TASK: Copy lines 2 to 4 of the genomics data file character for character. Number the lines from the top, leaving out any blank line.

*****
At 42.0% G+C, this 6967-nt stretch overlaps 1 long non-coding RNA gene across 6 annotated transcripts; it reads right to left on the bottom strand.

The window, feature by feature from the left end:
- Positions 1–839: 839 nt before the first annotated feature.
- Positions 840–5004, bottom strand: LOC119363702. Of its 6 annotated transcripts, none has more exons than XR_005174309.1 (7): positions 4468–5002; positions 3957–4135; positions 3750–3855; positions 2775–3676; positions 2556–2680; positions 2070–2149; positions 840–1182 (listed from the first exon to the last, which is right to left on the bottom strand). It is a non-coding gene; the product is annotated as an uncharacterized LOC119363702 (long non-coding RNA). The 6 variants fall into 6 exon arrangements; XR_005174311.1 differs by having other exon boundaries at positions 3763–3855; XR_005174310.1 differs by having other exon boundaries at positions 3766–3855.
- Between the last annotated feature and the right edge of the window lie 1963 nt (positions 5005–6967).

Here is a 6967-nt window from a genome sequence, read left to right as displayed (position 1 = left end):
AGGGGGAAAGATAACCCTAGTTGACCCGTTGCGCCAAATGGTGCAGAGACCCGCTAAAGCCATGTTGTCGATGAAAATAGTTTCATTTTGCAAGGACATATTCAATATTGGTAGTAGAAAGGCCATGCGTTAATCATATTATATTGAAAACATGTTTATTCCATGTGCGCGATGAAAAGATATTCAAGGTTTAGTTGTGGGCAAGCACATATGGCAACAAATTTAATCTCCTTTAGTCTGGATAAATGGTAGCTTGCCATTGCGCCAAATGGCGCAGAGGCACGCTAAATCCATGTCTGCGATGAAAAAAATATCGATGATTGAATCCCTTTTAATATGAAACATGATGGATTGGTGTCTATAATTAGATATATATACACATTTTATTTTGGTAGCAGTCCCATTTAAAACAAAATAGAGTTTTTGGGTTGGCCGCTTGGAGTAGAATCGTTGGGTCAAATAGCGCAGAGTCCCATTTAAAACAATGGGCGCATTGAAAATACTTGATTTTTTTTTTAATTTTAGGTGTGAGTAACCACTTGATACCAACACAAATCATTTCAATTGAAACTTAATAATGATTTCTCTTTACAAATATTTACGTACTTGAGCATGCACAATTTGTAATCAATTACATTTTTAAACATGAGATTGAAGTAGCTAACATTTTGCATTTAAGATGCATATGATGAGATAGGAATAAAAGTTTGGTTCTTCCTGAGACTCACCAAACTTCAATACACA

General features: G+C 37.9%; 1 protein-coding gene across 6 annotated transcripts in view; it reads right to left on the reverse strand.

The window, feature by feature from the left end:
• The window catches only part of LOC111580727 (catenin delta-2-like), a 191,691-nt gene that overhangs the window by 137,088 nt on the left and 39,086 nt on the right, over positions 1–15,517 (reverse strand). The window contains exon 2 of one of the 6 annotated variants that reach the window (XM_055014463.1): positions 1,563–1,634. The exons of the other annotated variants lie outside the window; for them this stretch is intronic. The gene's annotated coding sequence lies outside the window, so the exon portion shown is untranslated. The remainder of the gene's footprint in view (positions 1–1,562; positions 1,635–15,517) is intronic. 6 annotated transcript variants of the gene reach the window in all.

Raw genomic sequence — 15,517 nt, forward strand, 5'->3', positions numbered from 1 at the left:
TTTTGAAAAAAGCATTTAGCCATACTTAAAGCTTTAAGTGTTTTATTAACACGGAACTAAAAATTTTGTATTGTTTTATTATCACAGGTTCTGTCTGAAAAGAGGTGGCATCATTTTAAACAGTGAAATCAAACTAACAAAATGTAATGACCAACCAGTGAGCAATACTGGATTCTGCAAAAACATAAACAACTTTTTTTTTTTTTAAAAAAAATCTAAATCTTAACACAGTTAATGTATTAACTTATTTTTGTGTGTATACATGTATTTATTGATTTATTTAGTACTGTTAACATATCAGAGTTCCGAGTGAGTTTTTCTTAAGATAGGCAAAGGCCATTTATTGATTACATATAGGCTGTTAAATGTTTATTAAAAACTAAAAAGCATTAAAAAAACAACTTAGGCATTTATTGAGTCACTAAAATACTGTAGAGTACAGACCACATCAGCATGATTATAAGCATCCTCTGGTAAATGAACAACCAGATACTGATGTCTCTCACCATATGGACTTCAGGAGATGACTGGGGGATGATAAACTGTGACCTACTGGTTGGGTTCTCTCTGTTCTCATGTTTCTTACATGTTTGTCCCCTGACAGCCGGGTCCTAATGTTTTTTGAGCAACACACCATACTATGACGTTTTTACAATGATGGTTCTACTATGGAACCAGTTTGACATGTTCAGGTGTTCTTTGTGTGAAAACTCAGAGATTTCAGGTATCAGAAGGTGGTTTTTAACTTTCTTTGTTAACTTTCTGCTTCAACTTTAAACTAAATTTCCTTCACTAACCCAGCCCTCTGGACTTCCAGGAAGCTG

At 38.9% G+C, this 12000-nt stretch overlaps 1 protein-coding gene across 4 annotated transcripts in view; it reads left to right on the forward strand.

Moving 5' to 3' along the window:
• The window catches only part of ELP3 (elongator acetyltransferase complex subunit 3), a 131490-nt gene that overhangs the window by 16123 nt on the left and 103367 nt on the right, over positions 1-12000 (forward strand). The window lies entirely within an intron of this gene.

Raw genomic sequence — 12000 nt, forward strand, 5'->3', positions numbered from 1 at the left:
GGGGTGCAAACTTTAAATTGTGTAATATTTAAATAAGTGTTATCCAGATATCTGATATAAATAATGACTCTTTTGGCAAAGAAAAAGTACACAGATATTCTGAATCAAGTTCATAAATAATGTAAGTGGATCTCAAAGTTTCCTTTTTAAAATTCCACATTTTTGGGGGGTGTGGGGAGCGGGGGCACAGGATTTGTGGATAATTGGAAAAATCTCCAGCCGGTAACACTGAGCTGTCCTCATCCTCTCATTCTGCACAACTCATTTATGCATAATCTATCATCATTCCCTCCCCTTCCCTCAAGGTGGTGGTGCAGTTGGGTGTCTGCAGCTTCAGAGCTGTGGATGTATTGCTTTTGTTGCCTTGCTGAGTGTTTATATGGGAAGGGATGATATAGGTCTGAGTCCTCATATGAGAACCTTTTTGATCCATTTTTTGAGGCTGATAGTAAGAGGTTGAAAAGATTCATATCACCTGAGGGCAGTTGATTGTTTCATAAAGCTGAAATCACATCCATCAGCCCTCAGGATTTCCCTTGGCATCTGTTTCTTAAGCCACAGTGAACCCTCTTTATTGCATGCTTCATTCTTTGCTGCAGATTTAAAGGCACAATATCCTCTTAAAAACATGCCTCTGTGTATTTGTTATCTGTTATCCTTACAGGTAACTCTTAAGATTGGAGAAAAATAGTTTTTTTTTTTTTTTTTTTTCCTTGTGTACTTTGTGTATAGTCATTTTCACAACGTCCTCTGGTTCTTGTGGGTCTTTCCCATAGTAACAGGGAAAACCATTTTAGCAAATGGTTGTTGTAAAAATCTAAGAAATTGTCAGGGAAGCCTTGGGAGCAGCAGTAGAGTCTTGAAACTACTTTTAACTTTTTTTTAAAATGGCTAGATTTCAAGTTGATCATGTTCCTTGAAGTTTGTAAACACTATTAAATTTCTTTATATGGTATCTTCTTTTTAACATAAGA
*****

The window, feature by feature from the left end:
- Positions 1–839: 839 nt before the first annotated feature.
- Positions 840–5004, bottom strand: LOC119363702. Of its 6 annotated transcripts, none has more exons than XR_005174309.1 (7): positions 4468–5002; positions 3957–4135; positions 3750–3855; positions 2775–3676; positions 2556–2680; positions 2070–2149; positions 840–1182 (listed from the first exon to the last, which is right to left on the bottom strand). It is a non-coding gene; the product is annotated as an uncharacterized LOC119363702 (long non-coding RNA). The 6 variants fall into 6 exon arrangements; XR_005174311.1 differs by having other exon boundaries at positions 3763–3855; XR_005174310.1 differs by having other exon boundaries at positions 3766–3855.